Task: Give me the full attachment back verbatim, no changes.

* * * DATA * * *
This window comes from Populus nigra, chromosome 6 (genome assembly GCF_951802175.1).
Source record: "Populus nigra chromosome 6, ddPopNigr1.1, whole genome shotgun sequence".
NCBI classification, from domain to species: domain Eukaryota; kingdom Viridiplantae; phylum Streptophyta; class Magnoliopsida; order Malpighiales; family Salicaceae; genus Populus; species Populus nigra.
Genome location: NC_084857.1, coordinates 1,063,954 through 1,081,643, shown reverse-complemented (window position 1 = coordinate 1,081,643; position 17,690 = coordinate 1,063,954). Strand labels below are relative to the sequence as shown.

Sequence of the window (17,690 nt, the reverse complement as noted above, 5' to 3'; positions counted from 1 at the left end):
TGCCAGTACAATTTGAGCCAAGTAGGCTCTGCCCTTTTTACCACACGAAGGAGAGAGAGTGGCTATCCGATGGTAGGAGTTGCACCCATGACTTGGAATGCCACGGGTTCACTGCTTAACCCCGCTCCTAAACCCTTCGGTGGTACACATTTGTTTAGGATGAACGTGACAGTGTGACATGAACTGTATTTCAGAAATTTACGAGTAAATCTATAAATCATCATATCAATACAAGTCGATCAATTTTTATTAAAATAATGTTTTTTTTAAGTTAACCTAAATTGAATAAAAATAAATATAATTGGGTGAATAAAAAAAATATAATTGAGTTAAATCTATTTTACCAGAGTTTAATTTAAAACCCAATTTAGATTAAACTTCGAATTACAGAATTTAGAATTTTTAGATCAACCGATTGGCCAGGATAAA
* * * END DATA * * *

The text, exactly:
This window comes from Populus nigra, chromosome 6 (genome assembly GCF_951802175.1).
Source record: "Populus nigra chromosome 6, ddPopNigr1.1, whole genome shotgun sequence".
NCBI classification, from domain to species: domain Eukaryota; kingdom Viridiplantae; phylum Streptophyta; class Magnoliopsida; order Malpighiales; family Salicaceae; genus Populus; species Populus nigra.
Genome location: NC_084857.1, coordinates 1,063,954 through 1,081,643, shown reverse-complemented (window position 1 = coordinate 1,081,643; position 17,690 = coordinate 1,063,954). Strand labels below are relative to the sequence as shown.

Sequence of the window (17,690 nt, the reverse complement as noted above, 5' to 3'; positions counted from 1 at the left end):
TGCCAGTACAATTTGAGCCAAGTAGGCTCTGCCCTTTTTACCACACGAAGGAGAGAGAGTGGCTATCCGATGGTAGGAGTTGCACCCATGACTTGGAATGCCACGGGTTCACTGCTTAACCCCGCTCCTAAACCCTTCGGTGGTACACATTTGTTTAGGATGAACGTGACAGTGTGACATGAACTGTATTTCAGAAATTTACGAGTAAATCTATAAATCATCATATCAATACAAGTCGATCAATTTTTATTAAAATAATGTTTTTTTTAAGTTAACCTAAATTGAATAAAAATAAATATAATTGGGTGAATAAAAAAAATATAATTGAGTTAAATCTATTTTACCAGAGTTTAATTTAAAACCCAATTTAGATTAAACTTCGAATTACAGAATTTAGAATTTTTAGATCAACCGATTGGCCAGGATAAA